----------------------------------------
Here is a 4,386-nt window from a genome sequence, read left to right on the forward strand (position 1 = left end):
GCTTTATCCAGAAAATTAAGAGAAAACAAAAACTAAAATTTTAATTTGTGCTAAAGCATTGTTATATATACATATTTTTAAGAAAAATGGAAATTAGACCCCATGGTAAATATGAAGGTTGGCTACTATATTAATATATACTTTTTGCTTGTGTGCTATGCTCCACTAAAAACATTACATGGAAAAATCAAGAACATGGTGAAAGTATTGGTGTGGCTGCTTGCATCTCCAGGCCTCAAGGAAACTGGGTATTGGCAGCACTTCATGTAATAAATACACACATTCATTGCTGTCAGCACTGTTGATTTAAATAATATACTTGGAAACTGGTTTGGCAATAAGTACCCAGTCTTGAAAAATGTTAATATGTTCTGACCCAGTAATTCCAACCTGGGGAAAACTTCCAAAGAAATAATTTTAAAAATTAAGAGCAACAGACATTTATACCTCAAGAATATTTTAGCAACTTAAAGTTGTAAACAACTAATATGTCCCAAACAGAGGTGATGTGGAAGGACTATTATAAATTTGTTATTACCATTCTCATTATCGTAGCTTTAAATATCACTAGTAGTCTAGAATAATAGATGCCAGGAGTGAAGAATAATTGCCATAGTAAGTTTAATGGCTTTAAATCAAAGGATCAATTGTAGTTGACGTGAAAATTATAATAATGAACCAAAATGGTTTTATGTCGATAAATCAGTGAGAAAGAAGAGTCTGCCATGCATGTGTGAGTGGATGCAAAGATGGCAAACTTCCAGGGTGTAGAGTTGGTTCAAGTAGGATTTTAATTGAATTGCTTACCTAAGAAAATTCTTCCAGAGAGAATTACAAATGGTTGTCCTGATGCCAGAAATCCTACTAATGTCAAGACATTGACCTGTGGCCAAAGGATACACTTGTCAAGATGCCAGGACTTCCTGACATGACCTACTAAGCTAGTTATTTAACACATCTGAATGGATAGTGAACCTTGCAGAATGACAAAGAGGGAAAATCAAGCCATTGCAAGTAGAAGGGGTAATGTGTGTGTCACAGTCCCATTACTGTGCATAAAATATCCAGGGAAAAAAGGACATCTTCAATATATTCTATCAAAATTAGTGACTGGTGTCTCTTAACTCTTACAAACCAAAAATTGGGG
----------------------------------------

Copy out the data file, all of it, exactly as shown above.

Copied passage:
Here is a 4,386-nt window from a genome sequence, read left to right on the forward strand (position 1 = left end):
GCTTTATCCAGAAAATTAAGAGAAAACAAAAACTAAAATTTTAATTTGTGCTAAAGCATTGTTATATATACATATTTTTAAGAAAAATGGAAATTAGACCCCATGGTAAATATGAAGGTTGGCTACTATATTAATATATACTTTTTGCTTGTGTGCTATGCTCCACTAAAAACATTACATGGAAAAATCAAGAACATGGTGAAAGTATTGGTGTGGCTGCTTGCATCTCCAGGCCTCAAGGAAACTGGGTATTGGCAGCACTTCATGTAATAAATACACACATTCATTGCTGTCAGCACTGTTGATTTAAATAATATACTTGGAAACTGGTTTGGCAATAAGTACCCAGTCTTGAAAAATGTTAATATGTTCTGACCCAGTAATTCCAACCTGGGGAAAACTTCCAAAGAAATAATTTTAAAAATTAAGAGCAACAGACATTTATACCTCAAGAATATTTTAGCAACTTAAAGTTGTAAACAACTAATATGTCCCAAACAGAGGTGATGTGGAAGGACTATTATAAATTTGTTATTACCATTCTCATTATCGTAGCTTTAAATATCACTAGTAGTCTAGAATAATAGATGCCAGGAGTGAAGAATAATTGCCATAGTAAGTTTAATGGCTTTAAATCAAAGGATCAATTGTAGTTGACGTGAAAATTATAATAATGAACCAAAATGGTTTTATGTCGATAAATCAGTGAGAAAGAAGAGTCTGCCATGCATGTGTGAGTGGATGCAAAGATGGCAAACTTCCAGGGTGTAGAGTTGGTTCAAGTAGGATTTTAATTGAATTGCTTACCTAAGAAAATTCTTCCAGAGAGAATTACAAATGGTTGTCCTGATGCCAGAAATCCTACTAATGTCAAGACATTGACCTGTGGCCAAAGGATACACTTGTCAAGATGCCAGGACTTCCTGACATGACCTACTAAGCTAGTTATTTAACACATCTGAATGGATAGTGAACCTTGCAGAATGACAAAGAGGGAAAATCAAGCCATTGCAAGTAGAAGGGGTAATGTGTGTGTCACAGTCCCATTACTGTGCATAAAATATCCAGGGAAAAAAGGACATCTTCAATATATTCTATCAAAATTAGTGACTGGTGTCTCTTAACTCTTACAAACCAAAAATTGGGG